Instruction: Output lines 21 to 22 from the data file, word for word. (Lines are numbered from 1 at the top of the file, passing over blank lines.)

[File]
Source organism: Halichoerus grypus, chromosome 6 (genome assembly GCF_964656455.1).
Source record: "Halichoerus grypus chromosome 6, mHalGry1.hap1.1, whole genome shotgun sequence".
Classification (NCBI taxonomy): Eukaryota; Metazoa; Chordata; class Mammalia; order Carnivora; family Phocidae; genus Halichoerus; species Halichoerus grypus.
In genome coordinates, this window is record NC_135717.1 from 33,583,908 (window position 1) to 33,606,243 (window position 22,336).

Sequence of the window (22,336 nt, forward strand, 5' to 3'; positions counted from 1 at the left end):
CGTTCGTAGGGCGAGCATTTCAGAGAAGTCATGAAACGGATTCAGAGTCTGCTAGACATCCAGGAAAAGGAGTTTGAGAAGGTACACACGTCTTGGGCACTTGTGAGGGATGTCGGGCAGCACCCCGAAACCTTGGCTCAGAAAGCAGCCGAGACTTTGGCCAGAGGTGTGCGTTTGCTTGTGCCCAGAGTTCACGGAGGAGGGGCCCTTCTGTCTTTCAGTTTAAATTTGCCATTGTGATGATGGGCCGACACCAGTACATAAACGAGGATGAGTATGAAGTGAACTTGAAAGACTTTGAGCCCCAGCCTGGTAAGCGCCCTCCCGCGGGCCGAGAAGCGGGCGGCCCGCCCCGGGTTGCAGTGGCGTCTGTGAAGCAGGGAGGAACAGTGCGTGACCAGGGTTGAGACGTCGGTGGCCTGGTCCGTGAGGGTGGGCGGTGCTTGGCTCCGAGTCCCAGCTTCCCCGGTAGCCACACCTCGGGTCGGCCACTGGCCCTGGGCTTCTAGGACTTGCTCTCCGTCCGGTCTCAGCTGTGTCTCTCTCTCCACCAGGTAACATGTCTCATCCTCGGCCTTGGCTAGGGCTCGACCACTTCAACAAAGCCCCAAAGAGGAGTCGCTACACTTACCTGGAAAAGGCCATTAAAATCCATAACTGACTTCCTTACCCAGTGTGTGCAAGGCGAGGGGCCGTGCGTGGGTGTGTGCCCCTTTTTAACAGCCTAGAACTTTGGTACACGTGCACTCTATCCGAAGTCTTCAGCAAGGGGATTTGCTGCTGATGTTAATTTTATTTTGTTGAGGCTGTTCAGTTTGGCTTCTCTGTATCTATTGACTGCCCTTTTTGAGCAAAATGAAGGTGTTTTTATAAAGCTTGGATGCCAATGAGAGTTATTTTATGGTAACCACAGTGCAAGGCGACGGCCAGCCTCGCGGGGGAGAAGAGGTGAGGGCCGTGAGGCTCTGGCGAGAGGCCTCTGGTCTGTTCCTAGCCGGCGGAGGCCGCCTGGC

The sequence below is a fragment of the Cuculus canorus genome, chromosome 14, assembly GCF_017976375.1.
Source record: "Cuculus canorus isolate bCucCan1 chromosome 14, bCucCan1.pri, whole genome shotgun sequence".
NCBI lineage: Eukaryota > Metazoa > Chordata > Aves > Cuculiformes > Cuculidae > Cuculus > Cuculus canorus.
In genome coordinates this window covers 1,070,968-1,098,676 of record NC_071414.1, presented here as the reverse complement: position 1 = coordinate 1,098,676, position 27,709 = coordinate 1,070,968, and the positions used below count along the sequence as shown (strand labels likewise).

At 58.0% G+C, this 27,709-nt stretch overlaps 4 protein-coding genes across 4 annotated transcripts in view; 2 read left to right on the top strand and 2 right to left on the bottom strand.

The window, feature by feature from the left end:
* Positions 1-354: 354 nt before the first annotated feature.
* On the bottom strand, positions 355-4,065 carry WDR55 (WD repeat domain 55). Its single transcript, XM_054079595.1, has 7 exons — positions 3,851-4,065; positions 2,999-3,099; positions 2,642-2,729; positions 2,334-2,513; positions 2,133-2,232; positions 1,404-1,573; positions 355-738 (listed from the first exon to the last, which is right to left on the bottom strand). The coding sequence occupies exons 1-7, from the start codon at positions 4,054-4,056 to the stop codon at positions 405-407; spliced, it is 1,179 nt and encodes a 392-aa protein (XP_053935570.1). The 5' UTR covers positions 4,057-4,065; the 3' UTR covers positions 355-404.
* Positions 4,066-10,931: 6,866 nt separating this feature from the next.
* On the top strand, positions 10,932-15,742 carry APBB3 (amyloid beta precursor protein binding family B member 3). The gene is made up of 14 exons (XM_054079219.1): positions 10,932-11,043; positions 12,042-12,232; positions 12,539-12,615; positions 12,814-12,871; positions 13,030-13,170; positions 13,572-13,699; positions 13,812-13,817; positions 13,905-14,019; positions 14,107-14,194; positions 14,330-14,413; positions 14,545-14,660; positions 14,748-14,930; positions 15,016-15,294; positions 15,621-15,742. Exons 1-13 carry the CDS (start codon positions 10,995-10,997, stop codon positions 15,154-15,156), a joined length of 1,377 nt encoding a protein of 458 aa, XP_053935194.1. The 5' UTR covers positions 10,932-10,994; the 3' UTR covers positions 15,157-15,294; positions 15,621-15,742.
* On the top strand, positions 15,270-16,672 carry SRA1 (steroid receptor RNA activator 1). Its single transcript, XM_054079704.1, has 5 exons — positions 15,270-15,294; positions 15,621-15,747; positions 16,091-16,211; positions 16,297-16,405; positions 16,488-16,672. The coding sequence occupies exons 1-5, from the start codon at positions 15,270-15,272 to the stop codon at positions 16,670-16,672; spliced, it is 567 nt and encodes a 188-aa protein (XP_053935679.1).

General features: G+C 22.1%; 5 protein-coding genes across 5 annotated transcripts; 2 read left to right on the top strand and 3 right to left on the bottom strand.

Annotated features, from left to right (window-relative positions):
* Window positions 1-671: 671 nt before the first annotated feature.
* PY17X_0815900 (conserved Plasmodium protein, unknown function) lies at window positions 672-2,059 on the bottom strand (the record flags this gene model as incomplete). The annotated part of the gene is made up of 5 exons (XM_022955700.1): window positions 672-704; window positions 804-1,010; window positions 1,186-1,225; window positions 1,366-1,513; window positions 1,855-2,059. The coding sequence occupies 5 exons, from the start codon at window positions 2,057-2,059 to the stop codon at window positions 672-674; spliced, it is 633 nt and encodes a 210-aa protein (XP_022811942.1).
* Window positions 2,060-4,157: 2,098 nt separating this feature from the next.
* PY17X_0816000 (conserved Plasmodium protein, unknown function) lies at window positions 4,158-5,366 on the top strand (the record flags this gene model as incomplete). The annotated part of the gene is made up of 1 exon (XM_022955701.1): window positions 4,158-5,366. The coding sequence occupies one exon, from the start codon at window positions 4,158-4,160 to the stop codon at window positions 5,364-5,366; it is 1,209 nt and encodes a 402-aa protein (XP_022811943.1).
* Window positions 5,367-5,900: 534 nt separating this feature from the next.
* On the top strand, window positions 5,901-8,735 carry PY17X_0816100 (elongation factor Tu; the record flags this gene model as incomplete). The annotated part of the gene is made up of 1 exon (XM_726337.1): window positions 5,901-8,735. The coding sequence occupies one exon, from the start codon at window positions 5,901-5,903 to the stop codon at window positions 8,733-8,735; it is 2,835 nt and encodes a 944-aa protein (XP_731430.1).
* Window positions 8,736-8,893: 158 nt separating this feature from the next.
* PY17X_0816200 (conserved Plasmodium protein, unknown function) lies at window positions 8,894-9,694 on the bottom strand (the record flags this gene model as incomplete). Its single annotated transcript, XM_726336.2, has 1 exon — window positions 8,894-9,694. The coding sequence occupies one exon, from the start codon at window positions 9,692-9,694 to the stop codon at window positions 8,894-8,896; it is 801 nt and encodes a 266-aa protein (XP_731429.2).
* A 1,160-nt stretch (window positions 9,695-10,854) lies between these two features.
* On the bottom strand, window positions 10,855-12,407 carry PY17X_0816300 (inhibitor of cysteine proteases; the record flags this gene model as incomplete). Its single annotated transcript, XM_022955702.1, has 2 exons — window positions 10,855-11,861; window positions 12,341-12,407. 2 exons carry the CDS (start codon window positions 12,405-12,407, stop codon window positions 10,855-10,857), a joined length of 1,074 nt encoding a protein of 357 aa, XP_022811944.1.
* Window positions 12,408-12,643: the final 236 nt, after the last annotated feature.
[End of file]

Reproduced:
* PY17X_0815900 (conserved Plasmodium protein, unknown function) lies at window positions 672-2,059 on the bottom strand (the record flags this gene model as incomplete). The annotated part of the gene is made up of 5 exons (XM_022955700.1): window positions 672-704; window positions 804-1,010; window positions 1,186-1,225; window positions 1,366-1,513; window positions 1,855-2,059. The coding sequence occupies 5 exons, from the start codon at window positions 2,057-2,059 to the stop codon at window positions 672-674; spliced, it is 633 nt and encodes a 210-aa protein (XP_022811942.1).
* Window positions 2,060-4,157: 2,098 nt separating this feature from the next.